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Proverbial Hump Day: Proverbs 11:24-26
Abundance breeds abundance
Abundance breeds abundance. That’s the lesson in today’s proverbs, Proverbs 11:24-26.
One gives freely, yet gains even more;
another withholds what is right, only to become poor.
A generous soul will prosper,
and he who refreshes others will himself be refreshed.
The people will curse the hoarder of grain,
but blessing will crown the one who sells it.
Do These Proverbs Back Up the Claims of the Prosperity Gospel?
The prosperity gospel has a long and storied history here in America. In some sense, you could say it’s a “home-grown” philosophy, probably because America was founded on Christian and capitalistic principles—or so the narrative goes. But is it biblical? Do these verses in Proverbs back up the claims of the prosperity gospel, or do they hint at something else?
I think there is a spiritual reality within the three proverbs that is often lost by nuance, or the lack of it.
On the one hand, a man reaps what he sows. On the other, the love of money is the root of all kinds of evil. Jesus told his disciples that whatever they ask for will be given to them. Yet, God installs kings and removes them. What shall we believe?
A not-so-close reading of the book of Job should reveal that God has no interest in making every man wealthy. Job started with wealth, health, and happiness and lost it all. Then, God gave him so much more wealth than what Job started with. He even blessed Job with more children, but his original children were still dead. Lesson: Great gain often comes at a great loss. I can imagine Job feeling the pain of his loss until the day of his death while enjoying the benefits of his blessings as a result of his faith.
The problem with faith is that it is dependent on that which is its object. Having faith in prosperity, or faith in faith, produces nothing. Only faith in the One who can restore us to wholeness has any power to produce wholeness. But what do the proverbs mean when they say “one gives freely, yet gains even more,” “a generous soul will prosper,” and “he who refreshes others will himself be refreshed?”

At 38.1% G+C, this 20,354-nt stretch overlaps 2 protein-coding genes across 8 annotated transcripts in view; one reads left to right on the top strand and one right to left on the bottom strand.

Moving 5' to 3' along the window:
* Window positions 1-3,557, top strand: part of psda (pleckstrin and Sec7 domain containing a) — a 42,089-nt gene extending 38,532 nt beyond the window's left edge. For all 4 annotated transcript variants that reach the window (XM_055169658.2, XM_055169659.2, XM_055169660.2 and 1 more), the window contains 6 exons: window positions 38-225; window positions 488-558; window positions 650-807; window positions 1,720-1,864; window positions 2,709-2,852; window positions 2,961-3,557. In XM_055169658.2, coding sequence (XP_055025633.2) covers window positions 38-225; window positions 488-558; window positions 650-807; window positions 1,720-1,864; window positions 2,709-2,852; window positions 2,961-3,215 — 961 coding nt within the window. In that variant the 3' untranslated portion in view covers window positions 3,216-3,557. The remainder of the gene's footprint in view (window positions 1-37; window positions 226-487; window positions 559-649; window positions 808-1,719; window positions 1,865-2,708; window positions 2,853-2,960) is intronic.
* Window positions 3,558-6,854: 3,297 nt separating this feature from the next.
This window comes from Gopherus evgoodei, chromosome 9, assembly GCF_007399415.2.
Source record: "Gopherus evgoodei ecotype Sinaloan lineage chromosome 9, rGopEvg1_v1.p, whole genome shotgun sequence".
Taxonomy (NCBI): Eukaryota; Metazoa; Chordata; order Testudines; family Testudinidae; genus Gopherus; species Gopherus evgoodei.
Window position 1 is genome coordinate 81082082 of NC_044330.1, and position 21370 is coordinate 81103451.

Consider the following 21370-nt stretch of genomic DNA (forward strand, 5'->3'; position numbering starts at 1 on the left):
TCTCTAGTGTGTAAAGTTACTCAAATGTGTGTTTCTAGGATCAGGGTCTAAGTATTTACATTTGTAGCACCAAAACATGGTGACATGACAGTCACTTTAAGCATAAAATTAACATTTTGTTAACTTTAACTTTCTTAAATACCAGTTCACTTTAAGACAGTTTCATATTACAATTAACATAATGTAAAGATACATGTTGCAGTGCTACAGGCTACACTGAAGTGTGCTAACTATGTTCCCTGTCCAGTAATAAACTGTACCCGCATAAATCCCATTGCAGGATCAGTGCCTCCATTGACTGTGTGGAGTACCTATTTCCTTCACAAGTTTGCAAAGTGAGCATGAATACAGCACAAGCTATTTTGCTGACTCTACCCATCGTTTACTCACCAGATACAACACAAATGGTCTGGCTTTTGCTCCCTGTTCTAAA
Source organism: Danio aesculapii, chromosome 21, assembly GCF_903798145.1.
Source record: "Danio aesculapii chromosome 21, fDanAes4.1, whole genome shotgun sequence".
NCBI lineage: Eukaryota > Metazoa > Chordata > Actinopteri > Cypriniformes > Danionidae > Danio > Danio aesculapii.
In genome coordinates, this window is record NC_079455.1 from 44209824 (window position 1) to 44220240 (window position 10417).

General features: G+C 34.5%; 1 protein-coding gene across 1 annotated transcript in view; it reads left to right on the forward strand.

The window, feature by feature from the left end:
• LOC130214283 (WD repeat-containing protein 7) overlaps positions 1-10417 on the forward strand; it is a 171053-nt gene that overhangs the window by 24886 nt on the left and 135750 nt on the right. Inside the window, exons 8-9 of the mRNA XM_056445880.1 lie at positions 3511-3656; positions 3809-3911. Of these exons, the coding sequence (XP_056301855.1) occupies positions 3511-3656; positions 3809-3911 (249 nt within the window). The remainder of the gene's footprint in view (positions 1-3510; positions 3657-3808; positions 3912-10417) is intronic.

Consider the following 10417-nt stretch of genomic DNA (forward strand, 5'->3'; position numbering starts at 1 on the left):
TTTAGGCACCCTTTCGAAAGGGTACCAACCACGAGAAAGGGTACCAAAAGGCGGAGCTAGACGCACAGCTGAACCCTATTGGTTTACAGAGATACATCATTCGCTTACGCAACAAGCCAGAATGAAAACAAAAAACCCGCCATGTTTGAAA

I think these verses are universal. That is, they apply to all—believer and unbeliever alike. The psalmist proclaimed, “I envied the arrogant when I saw the prosperity of the wicked.”
He didn’t say that only the wicked prosper. He said he envied the arrogant because the wicked prospered. But here’s the catch: God has built into His creation certain laws that cannot be violated. Gravity, for instance, works because it is a physical property of the universe. I also believe the universe has its spiritual properties. Reaping and sowing is one of those. That’s why so many people who do not believe in God rely on the Law of Attraction for their success, and they can show that it works!
God did not put us on earth to be successful, to be wealthy, to be prosperous. He put us here to glorify Him. To worship Him. Then He gave us the ability to choose whether we do that.
Either we can live within the universal laws that govern creation while pursuing God’s eternal purpose or we can focus on the benefits of the here and now, idolizing the creation and its laws. We cannot do both. God designed the universe to operate the way it does, but not for our own glory, not for our own comfort, not for our own desires. That’s why James could say, “You crave what you do not have … but are unable to obtain it.”
Giving, generosity, refreshing … are you doing it for God’s glory or your own?